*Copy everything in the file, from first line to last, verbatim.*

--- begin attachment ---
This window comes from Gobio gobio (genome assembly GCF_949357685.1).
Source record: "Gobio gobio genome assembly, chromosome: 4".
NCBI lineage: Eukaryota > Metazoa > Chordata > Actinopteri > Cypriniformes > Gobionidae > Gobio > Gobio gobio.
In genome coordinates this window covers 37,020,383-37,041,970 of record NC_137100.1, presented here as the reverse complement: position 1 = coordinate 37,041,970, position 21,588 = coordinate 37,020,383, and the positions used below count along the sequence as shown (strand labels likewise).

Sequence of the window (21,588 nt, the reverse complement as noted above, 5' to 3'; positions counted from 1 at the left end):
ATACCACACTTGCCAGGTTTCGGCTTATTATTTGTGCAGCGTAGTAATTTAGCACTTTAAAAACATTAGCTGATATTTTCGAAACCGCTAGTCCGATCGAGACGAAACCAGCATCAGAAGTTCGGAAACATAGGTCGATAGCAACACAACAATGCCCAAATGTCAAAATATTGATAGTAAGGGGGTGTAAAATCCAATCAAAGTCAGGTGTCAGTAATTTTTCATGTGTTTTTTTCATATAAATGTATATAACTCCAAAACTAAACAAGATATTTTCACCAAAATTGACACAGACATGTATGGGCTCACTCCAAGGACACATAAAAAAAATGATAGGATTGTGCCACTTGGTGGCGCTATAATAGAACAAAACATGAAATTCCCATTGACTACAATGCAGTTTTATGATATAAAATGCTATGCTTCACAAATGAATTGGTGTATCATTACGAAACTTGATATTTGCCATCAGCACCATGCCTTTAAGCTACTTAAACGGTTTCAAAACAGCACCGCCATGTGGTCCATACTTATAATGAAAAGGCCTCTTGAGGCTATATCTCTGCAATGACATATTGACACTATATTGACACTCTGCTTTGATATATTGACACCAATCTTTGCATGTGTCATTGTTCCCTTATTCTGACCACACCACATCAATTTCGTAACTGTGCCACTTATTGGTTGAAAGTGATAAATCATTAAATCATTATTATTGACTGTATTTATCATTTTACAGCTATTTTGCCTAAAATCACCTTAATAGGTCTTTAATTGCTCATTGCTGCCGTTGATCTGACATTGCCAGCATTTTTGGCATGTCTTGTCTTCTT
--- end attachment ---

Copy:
This window comes from Gobio gobio (genome assembly GCF_949357685.1).
Source record: "Gobio gobio genome assembly, chromosome: 4".
NCBI lineage: Eukaryota > Metazoa > Chordata > Actinopteri > Cypriniformes > Gobionidae > Gobio > Gobio gobio.
In genome coordinates this window covers 37,020,383-37,041,970 of record NC_137100.1, presented here as the reverse complement: position 1 = coordinate 37,041,970, position 21,588 = coordinate 37,020,383, and the positions used below count along the sequence as shown (strand labels likewise).

Sequence of the window (21,588 nt, the reverse complement as noted above, 5' to 3'; positions counted from 1 at the left end):
ATACCACACTTGCCAGGTTTCGGCTTATTATTTGTGCAGCGTAGTAATTTAGCACTTTAAAAACATTAGCTGATATTTTCGAAACCGCTAGTCCGATCGAGACGAAACCAGCATCAGAAGTTCGGAAACATAGGTCGATAGCAACACAACAATGCCCAAATGTCAAAATATTGATAGTAAGGGGGTGTAAAATCCAATCAAAGTCAGGTGTCAGTAATTTTTCATGTGTTTTTTTCATATAAATGTATATAACTCCAAAACTAAACAAGATATTTTCACCAAAATTGACACAGACATGTATGGGCTCACTCCAAGGACACATAAAAAAAATGATAGGATTGTGCCACTTGGTGGCGCTATAATAGAACAAAACATGAAATTCCCATTGACTACAATGCAGTTTTATGATATAAAATGCTATGCTTCACAAATGAATTGGTGTATCATTACGAAACTTGATATTTGCCATCAGCACCATGCCTTTAAGCTACTTAAACGGTTTCAAAACAGCACCGCCATGTGGTCCATACTTATAATGAAAAGGCCTCTTGAGGCTATATCTCTGCAATGACATATTGACACTATATTGACACTCTGCTTTGATATATTGACACCAATCTTTGCATGTGTCATTGTTCCCTTATTCTGACCACACCACATCAATTTCGTAACTGTGCCACTTATTGGTTGAAAGTGATAAATCATTAAATCATTATTATTGACTGTATTTATCATTTTACAGCTATTTTGCCTAAAATCACCTTAATAGGTCTTTAATTGCTCATTGCTGCCGTTGATCTGACATTGCCAGCATTTTTGGCATGTCTTGTCTTCTT